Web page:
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HIV status does not have an impact on positron emission tomography-computed tomography (PET-CT) findings or radiotherapy treatment recommendations in patients with locally advanced cervical cancer
  1. Hannah Simonds1,2,
  2. Matthys Hendrik Botha2,3,
  3. Annare Ellmann2,4,
  4. James Warwick2,4,
  5. Alex Doruyter5,
  6. Alfred I Neugut6,7,
  7. Haynes Van Der Merwe2,3 and
  8. Judith S Jacobson6
  1. 1 Radiation Oncology, Stellenbosch University, Stellenbosch, South Africa
  2. 2 Tygerberg Hospital, Cape Town, South Africa
  3. 3 Gynaecological Oncology, Stellenbosch University, Stellenbosch, South Africa
  4. 4 Nuclear Medicine, Stellenbosch University, Stellenbosch, South Africa
  5. 5 Node for Infection Imaging, Central Analytical Facilities, Stellenbosch University, Stellenbosch, South Africa
  6. 6 Epidemiology, Columbia University Mailman School of Public Health, New York, New York, USA
  7. 7 Herbert Irving Comprehensive Cancer Centre, NewYork-Presbyterian Hospital/Columbia University Medical Center, New York, New York, USA
  1. Correspondence to Dr Hannah Simonds, Radiation Oncology, Stellenbosch University, Stellenbosch, Western Cape 7505, South Africa; hsimonds{at}sun.ac.za

Abstract

Introduction Positron emission tomography-computed tomography (PET-CT) imaging is commonly used to identify nodal involvement in locally advanced cervical carcinoma, but its appropriateness for that purpose among HIV-positive patients has rarely been studied. We analyzed PET-CT findings and subsequent treatment prescribed in patients with locally advanced cervical carcinoma in Cape Town, South Africa.

Methods We identified a cohort of consecutive cervical carcinoma patients International Federation of Gynecology and Obstetrics (FIGO) stage IIB to IIIB at our cancer center who underwent a planning 18-fluorodeoxyglucose (18FDG) PET-CT scan from January 2015 through December 2018. Demographics, PET-CT findings, and subsequent treatment prescribed were recorded. Patients were selected for PET-CT only if they had no signs of distant disease on staging chest X-ray or abdominal ultrasound; were deemed suitable for radical chemoradiation by the multi-disciplinary team; and had normal renal function. HIV-positive patients ideally had to have been established on continuous antiviral therapy for more than 3 months and to have a CD4 cell count above 150 cells/μL. Small cell and neuroendocrine carcinoma cases were excluded from the study. Differences in demographic and clinical measures between HIV-positive and HIV-negative patients were evaluated by means of t-tests for continuous variables and χ2 tests for categorical variables.

Results Over a 4 year period, 278 patients—192 HIV-negative (69.1%) and 86 HIV-positive (30.9%)—met the inclusion criteria. HIV-positive patients had a median CD4 count of 475 cells/µL (IQR 307–612 cells/µL). More than 80% of patients had pelvic nodal involvement, and more than 40% had uptake in common iliac and/or para-aortic nodes. Nodal involvement was not associated with HIV status. Fifty-four patients (19.4%) had at least one site of distant metastatic disease. Overall, 235 patients (84.5%) were upstaged following PET-CT staging scan. Upstaging was not associated with HIV status (HIV-negative 83.9% vs HIV-positive 87.2%; p=0.47). Ten patients who did not return for radiotherapy were excluded from the analysis. Following their PET-CT scan, treatment intent changed for 124 patients (46.3%): 53.6% of HIV-positive patients and 42.9% of HIV-negative patients (p=0.11).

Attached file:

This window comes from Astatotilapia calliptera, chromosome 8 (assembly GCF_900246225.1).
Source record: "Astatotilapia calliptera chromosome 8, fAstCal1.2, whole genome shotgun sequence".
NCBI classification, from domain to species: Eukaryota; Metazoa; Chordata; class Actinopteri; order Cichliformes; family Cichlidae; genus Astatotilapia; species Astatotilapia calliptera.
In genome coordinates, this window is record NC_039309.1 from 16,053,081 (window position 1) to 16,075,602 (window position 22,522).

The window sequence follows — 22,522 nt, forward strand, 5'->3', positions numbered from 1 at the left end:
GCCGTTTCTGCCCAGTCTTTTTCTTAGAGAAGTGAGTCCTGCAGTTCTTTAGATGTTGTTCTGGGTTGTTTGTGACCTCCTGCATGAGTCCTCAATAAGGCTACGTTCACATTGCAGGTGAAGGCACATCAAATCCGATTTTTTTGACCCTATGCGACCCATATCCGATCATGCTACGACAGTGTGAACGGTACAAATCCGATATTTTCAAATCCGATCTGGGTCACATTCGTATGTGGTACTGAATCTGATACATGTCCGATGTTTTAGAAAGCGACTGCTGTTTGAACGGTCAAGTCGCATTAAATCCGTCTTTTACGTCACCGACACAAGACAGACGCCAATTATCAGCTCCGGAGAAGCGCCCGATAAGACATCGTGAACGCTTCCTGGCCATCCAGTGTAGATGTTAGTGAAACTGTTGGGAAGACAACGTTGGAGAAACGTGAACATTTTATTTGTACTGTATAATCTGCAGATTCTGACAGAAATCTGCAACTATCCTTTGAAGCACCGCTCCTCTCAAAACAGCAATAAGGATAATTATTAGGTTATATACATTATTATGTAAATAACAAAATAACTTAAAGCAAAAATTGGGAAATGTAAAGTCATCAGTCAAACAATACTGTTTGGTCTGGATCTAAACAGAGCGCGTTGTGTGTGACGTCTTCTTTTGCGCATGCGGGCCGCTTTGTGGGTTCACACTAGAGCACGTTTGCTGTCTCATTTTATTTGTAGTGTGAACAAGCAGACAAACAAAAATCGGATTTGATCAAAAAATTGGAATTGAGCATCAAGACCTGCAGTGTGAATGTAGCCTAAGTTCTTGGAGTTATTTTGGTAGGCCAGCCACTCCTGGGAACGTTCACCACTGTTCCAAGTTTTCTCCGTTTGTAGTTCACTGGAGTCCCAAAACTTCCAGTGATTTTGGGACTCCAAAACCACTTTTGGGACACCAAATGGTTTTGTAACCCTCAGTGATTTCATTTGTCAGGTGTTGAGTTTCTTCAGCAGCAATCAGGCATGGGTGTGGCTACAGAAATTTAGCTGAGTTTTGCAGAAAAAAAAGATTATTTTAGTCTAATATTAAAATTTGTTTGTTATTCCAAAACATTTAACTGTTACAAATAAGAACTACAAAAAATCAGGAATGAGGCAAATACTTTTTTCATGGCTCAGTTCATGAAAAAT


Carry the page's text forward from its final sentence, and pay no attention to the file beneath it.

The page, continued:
Conclusion We found no differences between HIV-positive or HIV-negative patients in nodal involvement or occult metastases, and PET-CT imaging did not lead to, or justify, treatment differences between the two groups. Future studies will evaluate survival and correlation of upstaging with outcome.

  • cervical cancer
  • radiotherapy
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Footnotes

  • Contributors HS: study concept, design, planning, data collection, data analysis and interpretation, draft preparation and final manuscript approval. MHB: study concept, planning, data interpretation, final manuscript revision and approval. AE: study concept, planning, data interpretation, final manuscript revision and approval. JW: study concept, planning, data interpretation, final manuscript revision and approval. AD: study concept, planning, data interpretation, final manuscript revision and approval. AIN: study concept, final manuscript revision and approval. HVDM: study concept, final manuscript revision and approval. JSJ: study concept, design, planning, data analysis and interpretation, final manuscript revisions and approval.

  • Funding Supported with grant funding from CANSA (The Cancer Association of South Africa). Any opinion, findings and conclusions or recommendations expressed in this material are those of the author(s) and CANSA does not accept liability in regard thereto.

  • Competing interests None declared.

  • Patient consent for publication Not required.

  • Provenance and peer review Not commissioned; externally peer reviewed.

  • Data availability statement Data are available upon reasonable request.

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